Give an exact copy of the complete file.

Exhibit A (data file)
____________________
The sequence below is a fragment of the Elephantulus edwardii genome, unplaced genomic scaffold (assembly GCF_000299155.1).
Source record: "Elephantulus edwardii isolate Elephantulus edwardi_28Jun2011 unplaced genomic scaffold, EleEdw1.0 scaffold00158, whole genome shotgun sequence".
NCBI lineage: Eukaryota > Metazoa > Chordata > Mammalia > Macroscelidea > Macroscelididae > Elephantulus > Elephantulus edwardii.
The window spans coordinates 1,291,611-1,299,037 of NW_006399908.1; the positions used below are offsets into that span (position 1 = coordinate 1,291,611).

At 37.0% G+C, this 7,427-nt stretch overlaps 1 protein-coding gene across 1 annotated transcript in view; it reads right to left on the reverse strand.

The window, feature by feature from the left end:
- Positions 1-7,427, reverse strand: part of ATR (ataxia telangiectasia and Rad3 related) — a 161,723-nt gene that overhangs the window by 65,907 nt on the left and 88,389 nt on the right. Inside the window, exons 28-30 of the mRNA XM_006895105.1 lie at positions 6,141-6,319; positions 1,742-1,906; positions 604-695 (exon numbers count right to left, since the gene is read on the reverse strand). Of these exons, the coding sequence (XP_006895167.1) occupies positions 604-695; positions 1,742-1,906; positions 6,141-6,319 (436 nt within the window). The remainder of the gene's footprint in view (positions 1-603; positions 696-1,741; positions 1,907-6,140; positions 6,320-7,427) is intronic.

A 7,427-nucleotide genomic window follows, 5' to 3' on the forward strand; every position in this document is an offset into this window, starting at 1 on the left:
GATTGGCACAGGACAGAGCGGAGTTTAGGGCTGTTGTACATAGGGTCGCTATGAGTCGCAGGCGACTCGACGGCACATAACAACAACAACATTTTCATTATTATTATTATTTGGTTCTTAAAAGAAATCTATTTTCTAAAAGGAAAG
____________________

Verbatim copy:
The sequence below is a fragment of the Elephantulus edwardii genome, unplaced genomic scaffold (assembly GCF_000299155.1).
Source record: "Elephantulus edwardii isolate Elephantulus edwardi_28Jun2011 unplaced genomic scaffold, EleEdw1.0 scaffold00158, whole genome shotgun sequence".
NCBI lineage: Eukaryota > Metazoa > Chordata > Mammalia > Macroscelidea > Macroscelididae > Elephantulus > Elephantulus edwardii.
The window spans coordinates 1,291,611-1,299,037 of NW_006399908.1; the positions used below are offsets into that span (position 1 = coordinate 1,291,611).

At 37.0% G+C, this 7,427-nt stretch overlaps 1 protein-coding gene across 1 annotated transcript in view; it reads right to left on the reverse strand.

The window, feature by feature from the left end:
- Positions 1-7,427, reverse strand: part of ATR (ataxia telangiectasia and Rad3 related) — a 161,723-nt gene that overhangs the window by 65,907 nt on the left and 88,389 nt on the right. Inside the window, exons 28-30 of the mRNA XM_006895105.1 lie at positions 6,141-6,319; positions 1,742-1,906; positions 604-695 (exon numbers count right to left, since the gene is read on the reverse strand). Of these exons, the coding sequence (XP_006895167.1) occupies positions 604-695; positions 1,742-1,906; positions 6,141-6,319 (436 nt within the window). The remainder of the gene's footprint in view (positions 1-603; positions 696-1,741; positions 1,907-6,140; positions 6,320-7,427) is intronic.

A 7,427-nucleotide genomic window follows, 5' to 3' on the forward strand; every position in this document is an offset into this window, starting at 1 on the left:
GATTGGCACAGGACAGAGCGGAGTTTAGGGCTGTTGTACATAGGGTCGCTATGAGTCGCAGGCGACTCGACGGCACATAACAACAACAACATTTTCATTATTATTATTATTTGGTTCTTAAAAGAAATCTATTTTCTAAAAGGAAAG